A new study presented at the American Heart Association annual meeting suggests people who use cocaine may have stiffer arteries, higher blood pressure and thicker heart muscles, all of which can lead to a heart attack.
“It’s so sad,” lead researcher Gemma Figtree of the University of Sydney in Australia said in a news release. “We are repeatedly seeing young, otherwise fit individuals suffering massive heart attacks related to cocaine use. Despite being well-educated professionals, they have no knowledge of the health consequences of regularly using cocaine.”
The researchers used MRI scans to study the hearts of 40 healthy adults, CBS News reports. They also measured participants’ blood pressure. Half of the study subjects admitted to using cocaine at least once a month in the past year, while the other half did not use cocaine.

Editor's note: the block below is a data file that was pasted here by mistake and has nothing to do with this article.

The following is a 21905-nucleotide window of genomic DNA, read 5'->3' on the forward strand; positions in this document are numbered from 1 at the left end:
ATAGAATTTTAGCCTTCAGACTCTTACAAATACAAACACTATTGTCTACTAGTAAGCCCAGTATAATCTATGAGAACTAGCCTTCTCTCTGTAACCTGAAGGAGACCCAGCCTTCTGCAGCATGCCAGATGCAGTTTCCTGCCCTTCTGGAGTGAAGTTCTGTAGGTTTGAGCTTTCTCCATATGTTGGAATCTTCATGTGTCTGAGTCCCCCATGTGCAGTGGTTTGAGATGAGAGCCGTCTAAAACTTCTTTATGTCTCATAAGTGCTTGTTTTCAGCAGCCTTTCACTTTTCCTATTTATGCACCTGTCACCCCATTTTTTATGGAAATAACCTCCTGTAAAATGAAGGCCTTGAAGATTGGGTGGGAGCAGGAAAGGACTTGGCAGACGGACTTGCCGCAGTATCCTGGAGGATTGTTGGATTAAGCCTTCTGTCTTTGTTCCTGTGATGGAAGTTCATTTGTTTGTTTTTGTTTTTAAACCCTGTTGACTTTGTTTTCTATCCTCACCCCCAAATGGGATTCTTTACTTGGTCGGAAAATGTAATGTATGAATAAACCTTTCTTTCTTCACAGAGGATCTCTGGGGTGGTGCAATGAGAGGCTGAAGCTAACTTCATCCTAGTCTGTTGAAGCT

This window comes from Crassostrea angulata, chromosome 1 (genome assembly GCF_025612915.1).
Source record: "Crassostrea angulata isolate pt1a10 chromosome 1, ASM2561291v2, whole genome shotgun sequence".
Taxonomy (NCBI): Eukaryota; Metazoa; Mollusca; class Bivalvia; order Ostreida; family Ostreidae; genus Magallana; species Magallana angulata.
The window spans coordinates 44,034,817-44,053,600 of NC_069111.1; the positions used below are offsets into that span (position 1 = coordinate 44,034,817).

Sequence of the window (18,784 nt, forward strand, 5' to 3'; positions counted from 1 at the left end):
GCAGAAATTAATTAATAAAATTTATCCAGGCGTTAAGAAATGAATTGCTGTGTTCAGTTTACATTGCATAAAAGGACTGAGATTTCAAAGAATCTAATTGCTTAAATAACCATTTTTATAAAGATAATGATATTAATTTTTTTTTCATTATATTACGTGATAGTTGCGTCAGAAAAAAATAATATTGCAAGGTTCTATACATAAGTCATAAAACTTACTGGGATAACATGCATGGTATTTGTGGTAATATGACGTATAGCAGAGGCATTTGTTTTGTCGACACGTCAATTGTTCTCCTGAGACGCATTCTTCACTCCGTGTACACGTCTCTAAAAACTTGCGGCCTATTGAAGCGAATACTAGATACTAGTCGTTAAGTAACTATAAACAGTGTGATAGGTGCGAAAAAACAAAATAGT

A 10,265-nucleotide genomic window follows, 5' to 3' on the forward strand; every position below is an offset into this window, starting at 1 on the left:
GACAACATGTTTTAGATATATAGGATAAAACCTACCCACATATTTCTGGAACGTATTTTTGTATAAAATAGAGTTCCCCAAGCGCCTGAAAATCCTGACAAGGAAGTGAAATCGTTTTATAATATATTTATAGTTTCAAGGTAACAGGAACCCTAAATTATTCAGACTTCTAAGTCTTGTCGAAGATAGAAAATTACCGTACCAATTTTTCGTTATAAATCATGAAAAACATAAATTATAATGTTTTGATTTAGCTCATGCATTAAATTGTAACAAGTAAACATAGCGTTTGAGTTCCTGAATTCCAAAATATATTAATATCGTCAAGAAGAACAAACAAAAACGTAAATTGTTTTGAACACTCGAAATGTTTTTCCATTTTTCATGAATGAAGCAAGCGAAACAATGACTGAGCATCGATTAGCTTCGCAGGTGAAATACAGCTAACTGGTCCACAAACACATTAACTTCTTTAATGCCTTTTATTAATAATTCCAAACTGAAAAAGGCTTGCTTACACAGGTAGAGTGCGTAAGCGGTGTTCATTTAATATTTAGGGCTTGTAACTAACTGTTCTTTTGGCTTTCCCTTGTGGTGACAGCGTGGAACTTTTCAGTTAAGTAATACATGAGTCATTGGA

Cocaine users had more stiffening of the arteries, higher blood pressure and greater thickness in their heart’s left ventricle wall, compared with non-users. The study did not examine the rate of heart attacks among people who used cocaine.
The researchers said their study is the first to document some of these heart abnormalities in seemingly healthy cocaine users long after the immediate effects of the drug have worn off.
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